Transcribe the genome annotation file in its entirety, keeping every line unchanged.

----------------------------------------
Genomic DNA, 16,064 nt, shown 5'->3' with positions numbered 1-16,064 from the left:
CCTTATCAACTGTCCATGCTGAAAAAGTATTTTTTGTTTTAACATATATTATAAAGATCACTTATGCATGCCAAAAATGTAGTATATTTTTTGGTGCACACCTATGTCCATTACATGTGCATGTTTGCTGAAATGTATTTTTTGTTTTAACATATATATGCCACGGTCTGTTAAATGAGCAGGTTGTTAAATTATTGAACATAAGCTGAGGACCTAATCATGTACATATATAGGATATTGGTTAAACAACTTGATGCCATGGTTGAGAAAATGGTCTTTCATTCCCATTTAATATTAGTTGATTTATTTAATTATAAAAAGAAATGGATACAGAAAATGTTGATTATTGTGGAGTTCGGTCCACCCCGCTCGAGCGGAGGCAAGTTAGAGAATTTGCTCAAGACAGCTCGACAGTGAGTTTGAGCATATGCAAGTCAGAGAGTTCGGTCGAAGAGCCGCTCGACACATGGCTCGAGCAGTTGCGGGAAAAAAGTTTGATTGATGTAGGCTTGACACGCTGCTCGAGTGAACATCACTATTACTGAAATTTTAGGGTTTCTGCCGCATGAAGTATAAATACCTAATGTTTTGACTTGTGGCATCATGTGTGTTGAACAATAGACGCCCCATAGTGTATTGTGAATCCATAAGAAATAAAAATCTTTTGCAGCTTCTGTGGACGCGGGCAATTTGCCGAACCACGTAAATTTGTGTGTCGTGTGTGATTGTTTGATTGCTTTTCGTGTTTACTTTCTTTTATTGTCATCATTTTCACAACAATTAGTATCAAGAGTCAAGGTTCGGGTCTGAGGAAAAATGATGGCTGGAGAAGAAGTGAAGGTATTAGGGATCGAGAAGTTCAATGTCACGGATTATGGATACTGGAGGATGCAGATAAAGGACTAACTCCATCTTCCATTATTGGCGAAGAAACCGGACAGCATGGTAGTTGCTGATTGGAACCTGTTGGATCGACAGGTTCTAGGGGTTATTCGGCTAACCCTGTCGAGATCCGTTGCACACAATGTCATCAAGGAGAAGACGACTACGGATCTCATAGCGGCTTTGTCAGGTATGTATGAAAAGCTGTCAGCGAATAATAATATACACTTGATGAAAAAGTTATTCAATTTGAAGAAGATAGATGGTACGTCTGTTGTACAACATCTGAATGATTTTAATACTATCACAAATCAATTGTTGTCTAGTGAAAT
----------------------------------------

Genomic DNA, 16,064 nt, shown 5'->3' with positions numbered 1-16,064 from the left:
CCTTATCAACTGTCCATGCTGAAAAAGTATTTTTTGTTTTAACATATATTATAAAGATCACTTATGCATGCCAAAAATGTAGTATATTTTTTGGTGCACACCTATGTCCATTACATGTGCATGTTTGCTGAAATGTATTTTTTGTTTTAACATATATATGCCACGGTCTGTTAAATGAGCAGGTTGTTAAATTATTGAACATAAGCTGAGGACCTAATCATGTACATATATAGGATATTGGTTAAACAACTTGATGCCATGGTTGAGAAAATGGTCTTTCATTCCCATTTAATATTAGTTGATTTATTTAATTATAAAAAGAAATGGATACAGAAAATGTTGATTATTGTGGAGTTCGGTCCACCCCGCTCGAGCGGAGGCAAGTTAGAGAATTTGCTCAAGACAGCTCGACAGTGAGTTTGAGCATATGCAAGTCAGAGAGTTCGGTCGAAGAGCCGCTCGACACATGGCTCGAGCAGTTGCGGGAAAAAAGTTTGATTGATGTAGGCTTGACACGCTGCTCGAGTGAACATCACTATTACTGAAATTTTAGGGTTTCTGCCGCATGAAGTATAAATACCTAATGTTTTGACTTGTGGCATCATGTGTGTTGAACAATAGACGCCCCATAGTGTATTGTGAATCCATAAGAAATAAAAATCTTTTGCAGCTTCTGTGGACGCGGGCAATTTGCCGAACCACGTAAATTTGTGTGTCGTGTGTGATTGTTTGATTGCTTTTCGTGTTTACTTTCTTTTATTGTCATCATTTTCACAACAATTAGTATCAAGAGTCAAGGTTCGGGTCTGAGGAAAAATGATGGCTGGAGAAGAAGTGAAGGTATTAGGGATCGAGAAGTTCAATGTCACGGATTATGGATACTGGAGGATGCAGATAAAGGACTAACTCCATCTTCCATTATTGGCGAAGAAACCGGACAGCATGGTAGTTGCTGATTGGAACCTGTTGGATCGACAGGTTCTAGGGGTTATTCGGCTAACCCTGTCGAGATCCGTTGCACACAATGTCATCAAGGAGAAGACGACTACGGATCTCATAGCGGCTTTGTCAGGTATGTATGAAAAGCTGTCAGCGAATAATAATATACACTTGATGAAAAAGTTATTCAATTTGAAGAAGATAGATGGTACGTCTGTTGTACAACATCTGAATGATTTTAATACTATCACAAATCAATTGTTGTCTAGTGAAAT